22
Conseil d'éthique pédiatrique, Centre Hospitalo-Universitaire de Lyon, France.
23
UPMC Hamot Medical Center, Erie, PA, USA.
24
Paediatric Surgery, University of Casablanca, Morocco.
25
Neuropsychology, University of Palo Alto, CA, USA.
26
Department of Urology and Pediatric Urology, Erasmus MC Sophia Children's Hospital, Rotterdam.
27
Penn State Hershey Pediatric Endocrinology, PA, USA.

Abstract

Ten years after the consensus meeting on disorders of sex development (DSD), genital surgery continues to raise questions and criticisms concerning its indications, its technical aspects, timing and evaluation. This standpoint details each distinct situation and its possible management in 5 main groups of DSD patients with atypical genitalia: the 46,XX DSD group (congenital adrenal hyperplasia); the heterogeneous 46,XY DSD group (gonadal dysgenesis, disorders of steroidogenesis, target tissues impairments …); gonosomic mosaicisms (45,X/46,XY patients); ovo-testicular DSD; and "non-hormonal/non chromosomal" DSD. Questions are summarized for each DSD group with the support of literature and the feed-back of several world experts. Given the complexity and heterogeneity of presentation there is no consensus regarding the indications, the timing, the procedure nor the evaluation of outcome of DSD surgery. There are, however, some issues on which most experts would agree: 1) The need for identifying centres of expertise with a multidisciplinary approach; 2) A conservative management of the gonads in complete androgen insensitivity syndrome at least until puberty although some studies expressed concerns about the heightened tumour risk in this group; 3) To avoid vaginal dilatation in children after surgical reconstruction; 4) To keep asymptomatic mullerian remnants during childhood; 5) To remove confirmed streak gonads when Y material is present; 6) It is likely that 46,XY cloacal exstrophy, aphallia and severe micropenis would do best raised as male although this is based on limited outcome data. There is general acknowledgement among experts that timing, the choice of the individual and irreversibility of surgical procedures are sources of concerns. There is, however, little evidence provided regarding the impact of non-treated DSD during childhood for the individual development, the parents, society and the risk of stigmatization. The low level of evidence should lead to design collaborative prospective studies involving all parties and using consensual protocols of evaluation.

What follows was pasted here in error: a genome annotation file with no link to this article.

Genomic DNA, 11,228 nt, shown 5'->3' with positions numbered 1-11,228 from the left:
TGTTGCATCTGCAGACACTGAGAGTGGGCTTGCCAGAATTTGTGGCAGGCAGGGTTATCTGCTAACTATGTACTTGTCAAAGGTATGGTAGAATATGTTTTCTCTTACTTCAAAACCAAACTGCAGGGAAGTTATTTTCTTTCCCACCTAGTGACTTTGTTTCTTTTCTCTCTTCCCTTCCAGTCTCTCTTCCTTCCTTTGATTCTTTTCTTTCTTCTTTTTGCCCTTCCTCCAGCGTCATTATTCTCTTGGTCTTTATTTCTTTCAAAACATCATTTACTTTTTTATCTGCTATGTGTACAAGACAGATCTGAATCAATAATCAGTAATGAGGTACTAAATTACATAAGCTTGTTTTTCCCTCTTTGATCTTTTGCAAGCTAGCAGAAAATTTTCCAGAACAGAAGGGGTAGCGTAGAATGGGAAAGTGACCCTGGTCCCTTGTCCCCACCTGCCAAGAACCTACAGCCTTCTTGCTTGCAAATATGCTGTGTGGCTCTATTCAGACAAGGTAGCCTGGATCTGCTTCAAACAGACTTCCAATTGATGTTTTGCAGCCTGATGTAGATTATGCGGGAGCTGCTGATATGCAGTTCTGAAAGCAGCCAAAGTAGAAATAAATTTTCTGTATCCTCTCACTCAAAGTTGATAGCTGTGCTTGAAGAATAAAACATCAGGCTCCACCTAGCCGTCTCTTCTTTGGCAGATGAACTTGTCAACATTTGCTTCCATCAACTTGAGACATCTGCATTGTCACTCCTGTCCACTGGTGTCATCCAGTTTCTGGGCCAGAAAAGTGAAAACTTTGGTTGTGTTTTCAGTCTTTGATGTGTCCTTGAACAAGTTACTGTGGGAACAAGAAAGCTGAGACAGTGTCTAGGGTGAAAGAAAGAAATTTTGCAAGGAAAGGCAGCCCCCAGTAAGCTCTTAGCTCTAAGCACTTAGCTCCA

KEYWORDS:

17β hydroxy steroid dehydrogenase; 17βHSD; 5α reductase deficiency; AIS; Androgen insensitivity syndrome; CAH; Chromosomal anomalies; Congenital adrenal hyperplasia; DSD; Disorders of sex development; Genital surgery in children; Gonadal dysgenesis; Gonadal dysplasia; Hypospadias; Micropenis; Mixed gonadal dysgenesis; Ovo-testicular DSD

PMID:
27132944
DOI:
10.1016/j.jpurol.2016.04.001
[Indexed for MEDLINE]